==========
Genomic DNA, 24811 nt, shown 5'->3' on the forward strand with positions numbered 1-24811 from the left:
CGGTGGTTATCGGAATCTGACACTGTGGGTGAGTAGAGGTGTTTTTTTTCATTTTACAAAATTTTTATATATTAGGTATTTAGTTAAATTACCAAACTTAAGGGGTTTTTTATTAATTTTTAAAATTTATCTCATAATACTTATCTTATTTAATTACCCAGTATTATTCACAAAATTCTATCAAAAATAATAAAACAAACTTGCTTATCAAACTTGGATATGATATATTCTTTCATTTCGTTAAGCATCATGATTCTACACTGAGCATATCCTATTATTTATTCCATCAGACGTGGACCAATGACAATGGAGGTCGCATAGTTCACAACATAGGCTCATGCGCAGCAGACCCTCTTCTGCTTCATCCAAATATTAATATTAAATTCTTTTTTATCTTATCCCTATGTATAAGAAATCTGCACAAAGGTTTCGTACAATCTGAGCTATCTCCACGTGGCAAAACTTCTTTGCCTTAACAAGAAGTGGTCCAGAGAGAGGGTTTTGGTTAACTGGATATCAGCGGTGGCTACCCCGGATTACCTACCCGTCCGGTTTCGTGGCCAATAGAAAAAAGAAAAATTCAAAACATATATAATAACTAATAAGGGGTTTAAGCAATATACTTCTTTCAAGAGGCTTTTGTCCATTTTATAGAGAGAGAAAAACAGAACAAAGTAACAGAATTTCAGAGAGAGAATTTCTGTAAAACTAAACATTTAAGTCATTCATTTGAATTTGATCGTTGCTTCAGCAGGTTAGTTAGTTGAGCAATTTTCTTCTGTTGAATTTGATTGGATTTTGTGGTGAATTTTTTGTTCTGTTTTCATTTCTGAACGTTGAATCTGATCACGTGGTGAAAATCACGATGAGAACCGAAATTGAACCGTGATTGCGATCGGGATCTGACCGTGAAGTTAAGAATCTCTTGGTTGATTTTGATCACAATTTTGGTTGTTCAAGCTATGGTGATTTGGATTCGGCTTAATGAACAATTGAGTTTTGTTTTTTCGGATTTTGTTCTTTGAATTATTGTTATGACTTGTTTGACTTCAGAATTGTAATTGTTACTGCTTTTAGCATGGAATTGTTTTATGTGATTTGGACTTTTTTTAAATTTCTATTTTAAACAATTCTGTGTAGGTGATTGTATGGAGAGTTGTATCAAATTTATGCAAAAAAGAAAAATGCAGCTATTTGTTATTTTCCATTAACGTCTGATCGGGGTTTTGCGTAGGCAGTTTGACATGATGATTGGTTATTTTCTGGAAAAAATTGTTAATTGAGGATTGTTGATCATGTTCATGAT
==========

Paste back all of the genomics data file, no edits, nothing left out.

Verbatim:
Genomic DNA, 24811 nt, shown 5'->3' on the forward strand with positions numbered 1-24811 from the left:
CGGTGGTTATCGGAATCTGACACTGTGGGTGAGTAGAGGTGTTTTTTTTCATTTTACAAAATTTTTATATATTAGGTATTTAGTTAAATTACCAAACTTAAGGGGTTTTTTATTAATTTTTAAAATTTATCTCATAATACTTATCTTATTTAATTACCCAGTATTATTCACAAAATTCTATCAAAAATAATAAAACAAACTTGCTTATCAAACTTGGATATGATATATTCTTTCATTTCGTTAAGCATCATGATTCTACACTGAGCATATCCTATTATTTATTCCATCAGACGTGGACCAATGACAATGGAGGTCGCATAGTTCACAACATAGGCTCATGCGCAGCAGACCCTCTTCTGCTTCATCCAAATATTAATATTAAATTCTTTTTTATCTTATCCCTATGTATAAGAAATCTGCACAAAGGTTTCGTACAATCTGAGCTATCTCCACGTGGCAAAACTTCTTTGCCTTAACAAGAAGTGGTCCAGAGAGAGGGTTTTGGTTAACTGGATATCAGCGGTGGCTACCCCGGATTACCTACCCGTCCGGTTTCGTGGCCAATAGAAAAAAGAAAAATTCAAAACATATATAATAACTAATAAGGGGTTTAAGCAATATACTTCTTTCAAGAGGCTTTTGTCCATTTTATAGAGAGAGAAAAACAGAACAAAGTAACAGAATTTCAGAGAGAGAATTTCTGTAAAACTAAACATTTAAGTCATTCATTTGAATTTGATCGTTGCTTCAGCAGGTTAGTTAGTTGAGCAATTTTCTTCTGTTGAATTTGATTGGATTTTGTGGTGAATTTTTTGTTCTGTTTTCATTTCTGAACGTTGAATCTGATCACGTGGTGAAAATCACGATGAGAACCGAAATTGAACCGTGATTGCGATCGGGATCTGACCGTGAAGTTAAGAATCTCTTGGTTGATTTTGATCACAATTTTGGTTGTTCAAGCTATGGTGATTTGGATTCGGCTTAATGAACAATTGAGTTTTGTTTTTTCGGATTTTGTTCTTTGAATTATTGTTATGACTTGTTTGACTTCAGAATTGTAATTGTTACTGCTTTTAGCATGGAATTGTTTTATGTGATTTGGACTTTTTTTAAATTTCTATTTTAAACAATTCTGTGTAGGTGATTGTATGGAGAGTTGTATCAAATTTATGCAAAAAAGAAAAATGCAGCTATTTGTTATTTTCCATTAACGTCTGATCGGGGTTTTGCGTAGGCAGTTTGACATGATGATTGGTTATTTTCTGGAAAAAATTGTTAATTGAGGATTGTTGATCATGTTCATGAT